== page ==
A worldwide study of more than 1.5 million children found that the risk of developing asthma, or asthma-like symptoms, after a preterm birth is higher than previously thought.
In addition, the risks of developing asthmatic symptoms are the same for preschool and school-age children, indicating that children born prematurely do not outgrow the risk, a release by the University of Edinburgh said on Wednesday.
As an increasing number of babies now surviving premature birth and asthma being the most common chronic disease in childhood, it is likely to become a significant health problem.
Asthma affects some 8 per cent of children born at full term, while this rises to 14 per cent in babies born prematurely defined as at least three weeks early, the study shows.
Babies born more than three weeks before the usual 40-week term early were almost 50 per cent more likely to develop asthma.
Those born more than two months early were three times as likely to be affected as babies born at full term.

Data was taken from 30 studies of patients from six continents who were born since the 1990s. Most were from Western countries, including 14 from Europe and four from the UK.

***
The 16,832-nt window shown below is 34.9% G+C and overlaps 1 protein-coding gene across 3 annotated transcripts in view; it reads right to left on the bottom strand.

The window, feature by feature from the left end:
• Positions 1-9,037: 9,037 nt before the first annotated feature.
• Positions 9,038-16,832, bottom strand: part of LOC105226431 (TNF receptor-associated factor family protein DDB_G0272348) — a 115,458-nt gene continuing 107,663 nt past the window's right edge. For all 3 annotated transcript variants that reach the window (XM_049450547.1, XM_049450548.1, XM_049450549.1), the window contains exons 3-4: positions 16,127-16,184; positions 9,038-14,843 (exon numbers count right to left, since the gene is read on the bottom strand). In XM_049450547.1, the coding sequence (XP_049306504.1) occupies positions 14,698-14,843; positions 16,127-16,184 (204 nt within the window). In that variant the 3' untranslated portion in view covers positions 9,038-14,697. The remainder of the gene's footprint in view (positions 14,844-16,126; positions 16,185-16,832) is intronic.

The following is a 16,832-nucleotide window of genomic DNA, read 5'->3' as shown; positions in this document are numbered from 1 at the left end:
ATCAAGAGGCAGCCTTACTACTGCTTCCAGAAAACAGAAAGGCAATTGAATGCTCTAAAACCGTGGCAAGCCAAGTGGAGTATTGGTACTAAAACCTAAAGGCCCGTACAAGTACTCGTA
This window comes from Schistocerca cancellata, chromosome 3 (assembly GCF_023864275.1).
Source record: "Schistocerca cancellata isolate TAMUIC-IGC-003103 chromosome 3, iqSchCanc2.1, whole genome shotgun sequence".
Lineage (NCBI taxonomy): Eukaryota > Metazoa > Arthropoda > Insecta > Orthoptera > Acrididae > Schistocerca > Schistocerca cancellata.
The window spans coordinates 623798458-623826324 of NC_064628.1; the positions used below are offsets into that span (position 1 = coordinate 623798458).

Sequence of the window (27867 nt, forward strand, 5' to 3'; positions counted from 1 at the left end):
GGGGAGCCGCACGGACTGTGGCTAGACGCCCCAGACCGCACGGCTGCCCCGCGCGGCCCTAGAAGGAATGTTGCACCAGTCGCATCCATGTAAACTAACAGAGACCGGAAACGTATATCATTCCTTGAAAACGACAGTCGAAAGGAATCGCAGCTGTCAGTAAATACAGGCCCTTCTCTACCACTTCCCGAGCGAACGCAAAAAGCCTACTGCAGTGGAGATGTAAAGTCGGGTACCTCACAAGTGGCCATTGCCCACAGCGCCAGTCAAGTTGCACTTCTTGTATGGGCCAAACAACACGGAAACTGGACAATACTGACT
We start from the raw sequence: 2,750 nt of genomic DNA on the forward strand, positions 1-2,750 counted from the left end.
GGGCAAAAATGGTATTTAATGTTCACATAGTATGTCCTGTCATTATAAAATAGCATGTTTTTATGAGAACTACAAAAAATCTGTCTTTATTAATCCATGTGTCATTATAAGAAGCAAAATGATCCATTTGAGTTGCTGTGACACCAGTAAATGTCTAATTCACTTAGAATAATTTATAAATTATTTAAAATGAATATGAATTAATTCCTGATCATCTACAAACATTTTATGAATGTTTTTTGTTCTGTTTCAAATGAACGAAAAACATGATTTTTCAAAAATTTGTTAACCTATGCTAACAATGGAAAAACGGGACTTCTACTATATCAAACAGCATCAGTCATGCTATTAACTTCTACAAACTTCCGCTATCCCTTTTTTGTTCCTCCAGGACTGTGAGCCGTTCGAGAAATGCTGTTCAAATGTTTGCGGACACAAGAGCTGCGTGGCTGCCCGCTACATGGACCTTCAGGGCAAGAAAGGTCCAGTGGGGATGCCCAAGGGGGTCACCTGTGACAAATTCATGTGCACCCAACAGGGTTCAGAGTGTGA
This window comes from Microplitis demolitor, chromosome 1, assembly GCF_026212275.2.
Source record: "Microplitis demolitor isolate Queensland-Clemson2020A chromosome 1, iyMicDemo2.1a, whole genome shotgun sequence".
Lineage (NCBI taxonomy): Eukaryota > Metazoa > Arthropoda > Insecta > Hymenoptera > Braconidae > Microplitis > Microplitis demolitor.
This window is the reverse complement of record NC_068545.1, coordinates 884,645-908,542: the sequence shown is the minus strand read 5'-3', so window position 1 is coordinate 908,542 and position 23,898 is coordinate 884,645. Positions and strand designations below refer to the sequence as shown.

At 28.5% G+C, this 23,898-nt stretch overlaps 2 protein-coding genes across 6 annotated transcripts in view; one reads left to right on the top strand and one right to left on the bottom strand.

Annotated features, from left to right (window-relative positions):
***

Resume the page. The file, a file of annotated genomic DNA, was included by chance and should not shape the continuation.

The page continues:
Many premature babies experience breathing problems, because their lungs are immature.
The findings were published in medical journal called PLOS Medicine.
Previous research among premature babies born in the 1960s to 1980s showed that many went on to develop asthma.

Although care for preterm babies has improved, it was unclear whether this affected the babies' long-term risk of asthma.
"Doctors and parents need to be aware of the increased risks of asthma in premature babies, in order to make early diagnosis and intervention possible," said Dr Jasper Been, of the University of Edinburgh's Centre for Population Health Sciences, who led the study in collaboration with Maastricht and Harvard Universities.
"We know that uncontrolled asthma in pregnant women, amongst other things, can increase the risk of premature birth, which reinforces the need for good asthma management during pregnancy," said Dr Samantha Walker, Executive Director of Research and Policy at Asthma UK.


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